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Do all those website "pre-surveys" really help?

questionmarkMuch hoopla has been made in the not-too-distant past about having a free little questionnaire on your site. It hits you when you enter with a question like this one: “After your visit, would you be willing to answer a few questions?” 4Q from iPerceptions does one, as does Kampyle.

When I spend $150 at usertesting.com to find out how much visitors hated my company’s incredibly old site, I also found out that they hate getting a popup box before they get into the site. (For the record, we use Kampyle.)  We had programmed the site so that only 30% of visitors were served the box, and only on the home page, but that meant two out of five testers got it. They both reacted vehemently. So we pulled the questionnaire and just left the ability for someone to comment if they were actually looking for a way to give feedback.

We won’t get as much feedback, but the truth is — we weren’t getting a lot of feedback anyway.  And we were turning off a lot of people.

So when I have data on reduced bounce rate (more than a day or two’s worth), I’ll tell you.

Robbin

Robbin Steif

About Robbin Steif

Our owner and CEO, Robbin Steif, is an analyst herself. She is a graduate of Harvard College and the Harvard Business School, and has served on the Board of Directors for the Digital Analytics Association (formerly the Web Analytics Association.)

http://www.lunametrics.com/blog/2009/06/26/website-presurveys/

6 Responses to “Do all those website "pre-surveys" really help?”

Hi Robbin,

You make some very good points there. When we give sampling guidance to our 4Q online survey users, we generally recommend that they err on the side of caution when setting a sampling rate. The great thing about simple random sampling is that you don’t really need a super-sized sample to be able to make accurate generalizations about your visitor population. Often a few hundred a month will do the trick.

We also recommend that our 4Q survey users avoid intercepting visitors during a traffic acquisition or usability testing phase. Experience has shown that the average usability tester is a far more fastidious individual than the average website visitor. That’s not to say that garden-variety survey respondents never express frustration about being intercepted. It does happen, but we’ve seen time and again that the value of the feedback garnered more than makes up for it.

Hoping this adds to the conversation,

Michael Whitehouse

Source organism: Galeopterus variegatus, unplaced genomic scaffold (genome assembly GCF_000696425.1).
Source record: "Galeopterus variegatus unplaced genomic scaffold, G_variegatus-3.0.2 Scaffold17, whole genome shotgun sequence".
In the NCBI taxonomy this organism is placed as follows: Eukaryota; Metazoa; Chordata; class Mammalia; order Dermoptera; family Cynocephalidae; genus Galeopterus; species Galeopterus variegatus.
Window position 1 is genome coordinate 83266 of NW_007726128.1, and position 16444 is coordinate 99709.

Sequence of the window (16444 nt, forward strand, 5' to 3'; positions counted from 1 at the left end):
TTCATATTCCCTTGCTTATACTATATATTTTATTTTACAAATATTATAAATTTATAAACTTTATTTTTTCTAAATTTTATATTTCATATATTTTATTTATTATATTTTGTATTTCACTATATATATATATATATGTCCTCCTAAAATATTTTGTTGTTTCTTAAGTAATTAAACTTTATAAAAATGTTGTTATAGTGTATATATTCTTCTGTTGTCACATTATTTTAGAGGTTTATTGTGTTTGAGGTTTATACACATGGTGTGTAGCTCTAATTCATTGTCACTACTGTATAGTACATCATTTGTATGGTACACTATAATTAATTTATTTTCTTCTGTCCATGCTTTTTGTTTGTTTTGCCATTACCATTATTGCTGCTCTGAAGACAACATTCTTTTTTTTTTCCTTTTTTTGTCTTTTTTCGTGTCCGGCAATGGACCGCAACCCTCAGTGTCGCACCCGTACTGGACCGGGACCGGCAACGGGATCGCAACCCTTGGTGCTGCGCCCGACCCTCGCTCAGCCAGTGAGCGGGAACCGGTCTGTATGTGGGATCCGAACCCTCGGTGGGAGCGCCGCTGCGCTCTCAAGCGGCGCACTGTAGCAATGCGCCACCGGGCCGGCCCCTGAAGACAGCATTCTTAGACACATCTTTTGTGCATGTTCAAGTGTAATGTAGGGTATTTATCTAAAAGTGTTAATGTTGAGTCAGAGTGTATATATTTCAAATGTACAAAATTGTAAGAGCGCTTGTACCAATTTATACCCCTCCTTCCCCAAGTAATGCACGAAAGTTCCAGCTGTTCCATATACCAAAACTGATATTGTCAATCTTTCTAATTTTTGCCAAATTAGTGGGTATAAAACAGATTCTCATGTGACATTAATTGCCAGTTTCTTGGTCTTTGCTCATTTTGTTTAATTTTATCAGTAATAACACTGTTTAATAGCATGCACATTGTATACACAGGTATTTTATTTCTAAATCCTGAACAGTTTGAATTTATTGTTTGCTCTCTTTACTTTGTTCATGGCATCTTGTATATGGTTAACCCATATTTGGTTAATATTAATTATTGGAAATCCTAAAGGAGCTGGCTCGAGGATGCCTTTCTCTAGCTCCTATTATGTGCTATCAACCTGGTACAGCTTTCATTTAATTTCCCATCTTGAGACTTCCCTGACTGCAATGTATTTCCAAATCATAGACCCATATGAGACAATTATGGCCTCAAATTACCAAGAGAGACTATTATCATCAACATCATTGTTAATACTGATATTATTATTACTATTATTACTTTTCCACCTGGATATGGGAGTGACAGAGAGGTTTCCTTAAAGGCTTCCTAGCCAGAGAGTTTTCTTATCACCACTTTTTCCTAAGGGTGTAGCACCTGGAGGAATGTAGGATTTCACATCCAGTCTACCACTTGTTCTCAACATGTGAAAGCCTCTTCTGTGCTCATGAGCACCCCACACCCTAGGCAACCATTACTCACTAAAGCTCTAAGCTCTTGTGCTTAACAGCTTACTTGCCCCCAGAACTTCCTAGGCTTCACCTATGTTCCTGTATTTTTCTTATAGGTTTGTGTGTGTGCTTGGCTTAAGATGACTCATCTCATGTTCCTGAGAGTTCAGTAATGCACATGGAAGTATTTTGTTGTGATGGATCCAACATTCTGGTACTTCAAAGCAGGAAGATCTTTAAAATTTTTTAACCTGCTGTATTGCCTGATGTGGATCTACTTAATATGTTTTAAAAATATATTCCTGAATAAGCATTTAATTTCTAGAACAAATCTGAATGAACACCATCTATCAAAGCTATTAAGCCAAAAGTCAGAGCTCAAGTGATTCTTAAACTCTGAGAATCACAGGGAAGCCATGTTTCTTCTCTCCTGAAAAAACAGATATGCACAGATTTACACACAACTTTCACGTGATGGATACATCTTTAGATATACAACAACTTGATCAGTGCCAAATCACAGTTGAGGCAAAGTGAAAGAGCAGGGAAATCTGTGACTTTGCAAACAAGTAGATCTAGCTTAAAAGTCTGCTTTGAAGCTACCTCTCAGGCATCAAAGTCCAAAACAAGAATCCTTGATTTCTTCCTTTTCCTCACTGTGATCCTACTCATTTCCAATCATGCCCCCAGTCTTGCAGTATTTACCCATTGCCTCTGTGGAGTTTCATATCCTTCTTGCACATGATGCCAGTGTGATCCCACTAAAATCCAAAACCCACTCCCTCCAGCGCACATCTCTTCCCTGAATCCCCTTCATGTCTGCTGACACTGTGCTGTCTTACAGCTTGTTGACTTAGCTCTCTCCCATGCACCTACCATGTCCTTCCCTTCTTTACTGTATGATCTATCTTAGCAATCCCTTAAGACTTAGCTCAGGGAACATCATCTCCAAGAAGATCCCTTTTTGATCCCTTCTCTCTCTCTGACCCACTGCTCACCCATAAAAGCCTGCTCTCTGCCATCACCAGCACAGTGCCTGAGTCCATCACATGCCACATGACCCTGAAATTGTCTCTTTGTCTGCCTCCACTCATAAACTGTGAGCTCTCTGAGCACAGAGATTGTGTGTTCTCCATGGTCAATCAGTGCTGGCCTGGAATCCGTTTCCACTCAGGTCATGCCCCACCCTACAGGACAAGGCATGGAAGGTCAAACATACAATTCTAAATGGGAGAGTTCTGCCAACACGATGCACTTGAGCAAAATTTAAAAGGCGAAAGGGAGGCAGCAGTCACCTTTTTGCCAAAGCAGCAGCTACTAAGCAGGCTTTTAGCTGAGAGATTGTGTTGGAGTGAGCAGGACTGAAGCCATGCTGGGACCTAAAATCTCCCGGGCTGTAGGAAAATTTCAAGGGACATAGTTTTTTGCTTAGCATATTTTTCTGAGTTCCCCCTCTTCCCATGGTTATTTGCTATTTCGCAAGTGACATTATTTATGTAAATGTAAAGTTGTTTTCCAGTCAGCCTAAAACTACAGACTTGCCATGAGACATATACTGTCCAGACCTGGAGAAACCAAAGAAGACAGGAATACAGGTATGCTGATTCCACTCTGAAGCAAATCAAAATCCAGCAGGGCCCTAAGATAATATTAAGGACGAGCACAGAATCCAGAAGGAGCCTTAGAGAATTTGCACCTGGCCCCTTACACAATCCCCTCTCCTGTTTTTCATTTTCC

Senior Marketing Analyst
iPerceptions

Bjoern Sjut says:

Robbin,

excellent arguments, in my opninio. We were thinking about employing this kind of feedback mechanism in our subscription shop to get a better qualified idea why people go there without making a purchase. But as your post shows, it’s just like in quantum physics: The observation itself changes the behaviour :-)

mike says:

Robbin,

Great point & congrats on giving your users what they want, not what you want!

I think those survey questions can give valuable insight – but I believe the absolute best place to use them is on the thank you page – no sooner.

Robbin says:

Michael – thanks for your speedy reply. You clearly have great Alerts (certainly better than my Google Alerts) or great ears on the ground. I know those ears …. but seriously, think about what you wrote. “Often a few hundred a month will do the trick. ” Ok, let’s run the numbers.

Our site gets about 9000 visits/week, only about 3/10 of the visits get served the opportunity to comment, I get a comment about once every other week. So that’s one Kampyle “conversion” out of about 5400 opportunities, or a conversion rate of .018%. So to get just a few hundred (let’s say 500), you would need to show your 4Q survey to 2.7M visits. Since you tell people to err on the side of caution wrt sampling rate, maybe they show it to one out of four people. So now you need 10.8 million visits/month to get a few hundred (assuming the same conversion rate I have.)

Those are a lot of assumptions and you are welcome to tell me how wrong I am.

Bjoern, that is such an interesting way of looking at it. I wish I could remember the name of the scientific principle.

Mike, do you think that if we only put it on the thank you page, we skew our results to people who were satisfied enough to buy or give us their name? My guess is that we skew it, but still get some valuable data. Maybe you will tell us what you have learned, if you have?

Phone Calls says:

Hii

Great…simply great, pre-survey is definitely help for result for the best. I think survey made people more knowledgeable about the product.

hello,
we tested it on our website before one year, but the results are not the best.